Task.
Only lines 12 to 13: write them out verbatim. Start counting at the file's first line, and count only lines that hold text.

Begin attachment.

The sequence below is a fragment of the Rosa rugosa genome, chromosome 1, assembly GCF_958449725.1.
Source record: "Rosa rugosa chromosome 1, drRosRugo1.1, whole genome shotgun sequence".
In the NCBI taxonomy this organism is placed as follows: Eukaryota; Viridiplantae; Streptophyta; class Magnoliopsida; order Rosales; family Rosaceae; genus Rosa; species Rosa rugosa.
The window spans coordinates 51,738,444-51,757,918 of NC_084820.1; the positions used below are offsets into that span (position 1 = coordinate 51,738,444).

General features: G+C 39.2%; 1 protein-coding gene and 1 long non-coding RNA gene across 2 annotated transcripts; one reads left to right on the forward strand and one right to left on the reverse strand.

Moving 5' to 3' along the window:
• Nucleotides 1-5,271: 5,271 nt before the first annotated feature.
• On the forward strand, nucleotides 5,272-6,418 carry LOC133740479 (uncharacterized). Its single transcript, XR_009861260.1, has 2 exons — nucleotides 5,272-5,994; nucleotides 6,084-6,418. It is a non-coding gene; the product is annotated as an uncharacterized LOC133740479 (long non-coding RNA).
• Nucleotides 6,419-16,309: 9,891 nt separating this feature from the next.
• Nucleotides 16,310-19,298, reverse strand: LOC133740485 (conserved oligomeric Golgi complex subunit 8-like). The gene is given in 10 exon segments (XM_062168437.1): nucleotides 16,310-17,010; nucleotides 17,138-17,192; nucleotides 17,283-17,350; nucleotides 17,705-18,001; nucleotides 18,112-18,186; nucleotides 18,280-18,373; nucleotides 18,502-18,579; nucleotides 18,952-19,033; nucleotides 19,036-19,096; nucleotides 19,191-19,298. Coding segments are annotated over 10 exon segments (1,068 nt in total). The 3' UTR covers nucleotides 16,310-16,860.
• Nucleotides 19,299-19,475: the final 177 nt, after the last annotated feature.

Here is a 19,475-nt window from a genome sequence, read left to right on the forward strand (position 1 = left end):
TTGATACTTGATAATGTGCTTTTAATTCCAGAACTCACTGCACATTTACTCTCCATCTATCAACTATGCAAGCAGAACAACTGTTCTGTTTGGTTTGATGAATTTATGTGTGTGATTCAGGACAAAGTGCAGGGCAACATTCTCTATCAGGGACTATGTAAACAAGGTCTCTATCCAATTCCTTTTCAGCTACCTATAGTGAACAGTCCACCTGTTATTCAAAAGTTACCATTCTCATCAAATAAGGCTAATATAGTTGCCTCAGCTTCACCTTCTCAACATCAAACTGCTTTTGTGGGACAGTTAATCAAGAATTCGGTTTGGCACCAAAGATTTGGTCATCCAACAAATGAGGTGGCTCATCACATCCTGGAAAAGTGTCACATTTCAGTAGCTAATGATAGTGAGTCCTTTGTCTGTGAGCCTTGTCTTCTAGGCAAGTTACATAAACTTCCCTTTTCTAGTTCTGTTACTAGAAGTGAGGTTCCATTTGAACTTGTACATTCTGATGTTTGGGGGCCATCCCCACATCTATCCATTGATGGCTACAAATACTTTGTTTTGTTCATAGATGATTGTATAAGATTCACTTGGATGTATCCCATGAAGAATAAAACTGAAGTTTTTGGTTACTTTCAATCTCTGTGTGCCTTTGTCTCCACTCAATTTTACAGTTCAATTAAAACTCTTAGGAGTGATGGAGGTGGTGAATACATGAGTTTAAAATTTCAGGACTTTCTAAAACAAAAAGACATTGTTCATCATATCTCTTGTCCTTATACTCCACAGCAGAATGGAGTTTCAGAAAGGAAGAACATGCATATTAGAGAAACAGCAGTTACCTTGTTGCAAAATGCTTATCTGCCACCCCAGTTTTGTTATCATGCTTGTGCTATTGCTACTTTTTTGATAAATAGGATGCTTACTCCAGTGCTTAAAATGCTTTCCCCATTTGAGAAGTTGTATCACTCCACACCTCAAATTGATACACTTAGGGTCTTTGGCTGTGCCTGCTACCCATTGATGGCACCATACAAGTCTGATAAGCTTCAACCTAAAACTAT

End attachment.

Here is a 19,475-nt window from a genome sequence, read left to right on the forward strand (position 1 = left end):
TTGATACTTGATAATGTGCTTTTAATTCCAGAACTCACTGCACATTTACTCTCCATCTATCAACTATGCAAGCAGAACAACTGTTCTGTTTGGTTTGATGAATTTATGTGTGTGATTCAGGACAAAGTGCAGGGCAACATTCTCTATCAGGGACTATGTAAACAAGGTCTCTATCCAATTCCTTTTCAGCTACCTATAGTGAACAGTCCACCTGTTATTCAAAAGTTACCATTCTCATCAAATAAGGCTAATATAGTTGCCTCAGCTTCACCTTCTCAACATCAAACTGCTTTTGTGGGACAGTTAATCAAGAATTCGGTTTGGCACCAAAGATTTGGTCATCCAACAAATGAGGTGGCTCATCACATCCTGGAAAAGTGTCACATTTCAGTAGCTAATGATAGTGAGTCCTTTGTCTGTGAGCCTTGTCTTCTAGGCAAGTTACATAAACTTCCCTTTTCTAGTTCTGTTACTAGAAGTGAGGTTCCATTTGAACTTGTACATTCTGATGTTTGGGGGCCATCCCCACATCTATCCATTGATGGCTACAAATACTTTGTTTTGTTCATAGATGATTGTATAAGATTCACTTGGATGTATCCCATGAAGAATAAAACTGAAGTTTTTGGTTACTTTCAATCTCTGTGTGCCTTTGTCTCCACTCAATTTTACAGTTCAATTAAAACTCTTAGGAGTGATGGAGGTGGTGAATACATGAGTTTAAAATTTCAGGACTTTCTAAAACAAAAAGACATTGTTCATCATATCTCTTGTCCTTATACTCCACAGCAGAATGGAGTTTCAGAAAGGAAGAACATGCATATTAGAGAAACAGCAGTTACCTTGTTGCAAAATGCTTATCTGCCACCCCAGTTTTGTTATCATGCTTGTGCTATTGCTACTTTTTTGATAAATAGGATGCTTACTCCAGTGCTTAAAATGCTTTCCCCATTTGAGAAGTTGTATCACTCCACACCTCAAATTGATACACTTAGGGTCTTTGGCTGTGCCTGCTACCCATTGATGGCACCATACAAGTCTGATAAGCTTCAACCTAAAACTAT